Another indicator of the risk and danger in le Tour is to look at the available published injury data. You might expect that a high profile event like the Tour de France would have had numerous studies undertaken to examine rider crash and injury rates over the years. However, to my knowledge only five epidemiological studies have ever been published on injuries in professional cycling – all retrospective in nature, and none have focused specifically on the Tour de France.
A review of three of these studies was undertaken by Marc Silberman and published in Current Sports Medicine Reports in 2013. Silberman observed the following:
Two other studies help to shed light on general injury patterns for professional cyclists.
In 2010, Bagherian and Rahnama published findings in the British Journal of Sports Medicine from their study of injuries in professional cyclists. Using retrospective data for 2009–2010 from 93 cyclists, a total of 117 injuries (1.2 injury per cyclist per year) were reported, the most common types of which were abrasions (63%), contusions (23%), and strains (8%). The authors reported most injuries were located in the upper (47%) or lower extremities (47%) – with the knee (18%), wrist and palms (16%), shoulder and clavicle (16%), elbow (14%) and femur (14%) the most common sites.
Collision injuries (92%) were most common, caused by collision with other riders (39%), sudden twist in front of other cyclists (13%), collision with road obstacles (11%) and lost control or falls (9%). The rate of injuries on normal roads (91%) was significantly greater than on uphill and downhill roads.
Most recently, in 2015 Barrios and colleagues published in the International Journal of Sports Medicine a descriptive epidemiological study of sports injury changes over time in world-class road cyclists. This study compared two groups of male elite road cyclists (a ‘historical’ group of 65 professionals surveyed from 1983 to 1995, and a ‘contemporary’ group of 65 active elite racers reporting injuries from 2003 to 2009). The authors found that the still active group is exposed to double the risk of traumatic injuries than riders from the 80s and early 90s (perhaps suggesting things are more dangerous today), however the injuries were less severe.
Beyond these studies, the wider literature has highlighted what some have referred to as an ‘epidemic of traumatic brain injury’ in professional cycling. A 2012 Editorial by Greve and Modabber in the Clinical Journal of Sport Medicine has prompted further action, including concussion guidelines and public discussion on the issue.
Overall, while none of the published empirical studies have focused specifically on cyclist injuries as a measure of ‘risk or danger’ in the Tour de France, the research highlighted here shows general injury patterns for professional cyclists.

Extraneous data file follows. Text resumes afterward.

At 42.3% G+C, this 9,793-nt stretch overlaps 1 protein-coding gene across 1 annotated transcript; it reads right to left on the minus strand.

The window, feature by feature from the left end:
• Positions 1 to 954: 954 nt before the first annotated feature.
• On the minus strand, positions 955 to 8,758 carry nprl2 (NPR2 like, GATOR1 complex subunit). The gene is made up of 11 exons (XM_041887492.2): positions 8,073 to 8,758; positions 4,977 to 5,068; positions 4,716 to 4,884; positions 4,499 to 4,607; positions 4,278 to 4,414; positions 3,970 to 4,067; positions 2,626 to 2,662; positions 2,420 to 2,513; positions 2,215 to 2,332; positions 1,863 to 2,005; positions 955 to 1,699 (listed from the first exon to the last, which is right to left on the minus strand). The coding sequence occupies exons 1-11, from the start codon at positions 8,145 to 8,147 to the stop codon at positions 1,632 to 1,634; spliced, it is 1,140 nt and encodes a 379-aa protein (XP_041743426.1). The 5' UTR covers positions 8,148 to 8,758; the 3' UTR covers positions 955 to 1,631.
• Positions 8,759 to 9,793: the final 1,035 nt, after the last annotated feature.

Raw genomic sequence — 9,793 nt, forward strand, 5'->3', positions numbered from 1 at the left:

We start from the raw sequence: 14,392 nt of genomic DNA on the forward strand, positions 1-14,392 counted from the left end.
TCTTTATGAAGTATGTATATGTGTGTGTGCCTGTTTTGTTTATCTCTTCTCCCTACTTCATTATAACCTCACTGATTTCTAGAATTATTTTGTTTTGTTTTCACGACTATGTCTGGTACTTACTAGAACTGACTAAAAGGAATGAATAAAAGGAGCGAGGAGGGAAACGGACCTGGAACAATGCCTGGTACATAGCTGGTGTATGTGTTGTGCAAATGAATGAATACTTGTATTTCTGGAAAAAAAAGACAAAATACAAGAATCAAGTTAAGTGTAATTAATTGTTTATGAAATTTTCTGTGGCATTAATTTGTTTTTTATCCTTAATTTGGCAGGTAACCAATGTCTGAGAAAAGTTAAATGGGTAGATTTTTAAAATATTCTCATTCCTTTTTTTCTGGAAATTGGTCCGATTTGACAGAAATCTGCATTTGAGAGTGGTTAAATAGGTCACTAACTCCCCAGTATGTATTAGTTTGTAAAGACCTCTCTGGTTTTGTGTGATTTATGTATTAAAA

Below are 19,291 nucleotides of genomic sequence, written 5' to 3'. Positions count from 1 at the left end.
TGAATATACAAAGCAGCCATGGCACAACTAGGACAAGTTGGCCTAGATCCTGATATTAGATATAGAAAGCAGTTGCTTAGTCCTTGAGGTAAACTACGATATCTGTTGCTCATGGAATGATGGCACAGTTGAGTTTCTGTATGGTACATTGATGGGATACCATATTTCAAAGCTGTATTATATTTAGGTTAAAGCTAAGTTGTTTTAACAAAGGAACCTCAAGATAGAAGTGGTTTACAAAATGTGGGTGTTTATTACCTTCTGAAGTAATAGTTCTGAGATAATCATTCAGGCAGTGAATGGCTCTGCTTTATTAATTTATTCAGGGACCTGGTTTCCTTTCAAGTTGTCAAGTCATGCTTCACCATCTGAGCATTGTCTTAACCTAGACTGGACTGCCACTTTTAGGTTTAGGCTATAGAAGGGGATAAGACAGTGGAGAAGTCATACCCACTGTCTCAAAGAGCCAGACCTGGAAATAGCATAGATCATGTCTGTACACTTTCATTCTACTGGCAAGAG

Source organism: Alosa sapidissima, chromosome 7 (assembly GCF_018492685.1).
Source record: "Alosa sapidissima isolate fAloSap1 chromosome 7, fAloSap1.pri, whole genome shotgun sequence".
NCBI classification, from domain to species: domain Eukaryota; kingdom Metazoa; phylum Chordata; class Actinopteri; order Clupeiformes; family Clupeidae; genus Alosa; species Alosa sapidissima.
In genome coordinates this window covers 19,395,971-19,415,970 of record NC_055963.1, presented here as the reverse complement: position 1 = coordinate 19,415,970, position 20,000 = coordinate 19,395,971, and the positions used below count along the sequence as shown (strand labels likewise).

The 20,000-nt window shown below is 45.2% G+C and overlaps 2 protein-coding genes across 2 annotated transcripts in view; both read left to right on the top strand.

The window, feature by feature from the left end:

Regardless of the lack of clarity available on the question of whether or not the Tour de France is becoming more dangerous, it is certain that the event does carry risk of traumatic and overuse injury for the riders – and you might expect to see similar patterns of injury as those observed in published epidemiological studies on general groups of professional cyclists.
The setting of the Tour can bring its own challenges – the weather conditions (cross wind, rain, poor visibility, slippery roads), the ever-present obstacles on and along the road (road signs and structures, huge crowds in close proximity, stray pets, numerous official vehicles), the rider numbers and the inevitable combination of nerves, fatigue, and the inexperience of some. In a fast moving peloton of some 200 riders shoulder to shoulder, hand to hand, hip to hip – barely centimetres away from each other – there’s a very slim margin for error.
Some have called for fewer teams to reduce the number of riders in the Tour de France peloton, and have questioned the level of experience in some of the wild-card entry teams. Others have argued for more barriers to better separate the riders from the many spectators who stand in the path of the oncoming peloton to cheer, run alongside them, or take ‘selfie’ photographs.
I’m not sure any of these measures would significantly reduce the inherent risks and dangers to the Tour de France peloton. And attempts to overly control and sanitise the most popular cycling race in the world could backfire – for many cycling fans the hardship endured by the riders is part of the Tour’s appeal.
For better or worse, the inherent dangers of the Tour have become part of its legend, and have elevated some riders in the eyes of fans (consider for example the accolades received by Australian Michael Matthews in riding through his current injuries, or the similar public reaction to Johnny Hoogerland after his crash through barbed-wire in the 2011 Tour).
The Tour de France is certainly risky and dangerous for some riders. The high profile rider abandons after crashes do capture public attention, and can create a sense that things may be getting worse.
At present however we don’t have the data required to know if the Tour de France is really becoming more dangerous.
Craig Fry is Associate Professor, Centre for Cultural Diversity and Wellbeing at Victoria University.
This article was originally published on The Conversation.